UPDATE #2 on June 27th
Since everyone keeps taking down this video, I made a transcript. Here it is on its very own page.
UPDATE: I just learned that YouTube removed this video without explanation. Fortunately, it’s available on Vimeo and the Jewish Voice for Peace has a petition to YouTube to restore the video or at least tell us why. It had gotten 400,000 hits before it was removed.
ANOTHER UPDATE: Here’s a copy of the video that works for the time being:
College students. Why on earth don’t we let them run everything?
Of course, everyone here appears to be seriously drunk.
The video was recorded by Max Blumenthal of Mondoweiss, and he reports that it was removed from the Huffington Post after a few hours.
Within a few hours, I received an email from a Huffington Post administrator informing me he had scrubbed my video from the site. “I don’t see that it has any real news value,” the administrator told me. “For me it only proves that one can find drunk people willing to say just about anything. Especially drunk, moronic people.” For the first time, the premier clearinghouse for online news and opinions had suppressed one of my posts.
Other bloggers and commenters criticized the video on similar grounds. Their complaints generally went like this: In order to advance an agenda, Max Blumenthal exploited the wild remarks of a bunch of drunk Jewish frat-boys innocently showing off in front of their friends. The footage contained in his video in no way reflects what the Israeli public thinks. If Max went to a bar in any college town in the United States he would find the same level of ignorance and racism. Ron Kampeas at the JTA has written that I need “to grow up and put [my talents] to good use.” (While Kampeas praised some of my other video reports exposing right-wing Christians, this latest video revealing the extremism of some Israeli and American Jews seemed to hit too close to home.)
The criticism of my video raised an interesting journalistic issue: Is reporting any less credible when interview subjects are drinking alcohol? Of course not. Journalists interview people at bars all the time, especially in broadcast packages. Beer does not, to my knowledge, contain a special drug that immediately infects drinkers with white supremacist sentiments, violent rhetoric, and anti-democratic tendencies. I get drunk as much as any social drinker and I have never called for “white power” or declared, “fuck the niggers!” as one of my interviewees did. No amount of alcohol could make me express opinions that were not authentically mine. If anything, alcohol is a crude form of truth serum that lubricates the release of closely held opinions and encourages confessional talk.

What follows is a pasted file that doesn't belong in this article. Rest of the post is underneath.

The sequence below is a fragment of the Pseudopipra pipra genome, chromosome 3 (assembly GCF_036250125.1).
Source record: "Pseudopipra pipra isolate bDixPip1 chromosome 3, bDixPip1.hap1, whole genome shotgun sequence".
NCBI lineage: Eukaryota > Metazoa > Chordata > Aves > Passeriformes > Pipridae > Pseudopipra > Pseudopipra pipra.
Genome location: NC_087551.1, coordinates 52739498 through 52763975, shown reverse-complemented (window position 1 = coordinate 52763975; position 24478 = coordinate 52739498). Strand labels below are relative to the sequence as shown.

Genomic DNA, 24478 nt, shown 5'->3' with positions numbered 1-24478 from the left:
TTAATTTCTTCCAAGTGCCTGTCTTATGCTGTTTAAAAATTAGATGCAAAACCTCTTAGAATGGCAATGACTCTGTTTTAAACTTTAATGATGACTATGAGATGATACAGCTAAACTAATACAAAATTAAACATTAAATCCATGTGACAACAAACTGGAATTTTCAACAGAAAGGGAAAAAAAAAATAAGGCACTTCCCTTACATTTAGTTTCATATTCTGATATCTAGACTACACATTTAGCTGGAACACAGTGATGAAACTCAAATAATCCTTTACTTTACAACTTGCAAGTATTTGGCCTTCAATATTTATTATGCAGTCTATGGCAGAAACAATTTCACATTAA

The notion that the racist diatribes in my video emerged spontaneously from a beery void is a delusion, but for some, it is a necessary one. It allows them to erect a psychological barrier against acknowledging the painful consequences of prolonged Zionist indoctrination. And it enables them to dismiss the disturbing spectacle of young Jews behaving like fascist soccer hooligans in the heart of the capitol of Israel and the spiritual home of the Jewish people.
The people in my video were not white trash, nor were they the “extreme right-wing fringe” as some bloggers have called them. They were the college-educated sons and daughters of middle and upper class American Jews from cosmopolitan metropolises and genteel suburbs. Some had come to Israel on vacation, some had made aliyah, and some told me they were planning to move to Israel in the near future. Many were dual citizens of America and Israel. They may have behaved in a moronic way, but they will not grow up to toil in the custodial arts. Many of these kids will move into white-collar jobs and use their influence to advance Israeli initiatives. Programs like Birthright Israel — a few of those in my video were on Birthright tours — exist for the exclusive purpose of indoctrinating American Jews into unyielding, unthinking supporters of Israel. Thus the kids in my video represent at least one aspect of the Zionist project’s future base of political sustenance.
I do not and have never claimed that the characters that appeared in my video were representative of general public opinion in Israel. They reflect only a slice of reality, which is reality nonetheless. On the other hand, a new Yedioth Aronoth poll finds a vast majority of the Israeli public holds a negative opinion of Obama and believes he is biased toward the Palestinians. A top minister in Israel’s government has compared Obama to Pharaoh, claiming his call for a settlement freeze is like casting Jewish children into the river. A group of rightists have launched a campaign against “the anti-Semitic Obama,” apparently convinced they can make inroads with the general public.
There is more on his site. Ooh, like this:
On a leafy Tel Aviv street, a friend of a friend who splits time between spinning at local hip-hop clubs and patrolling the streets of Gaza City told me if Israel has to kill 800 Palestinians to save one Israeli Jew, then so be it. “If we wanted to, we could completely wipe Gaza out,” he said. “But we don’t because the IDF is pure.”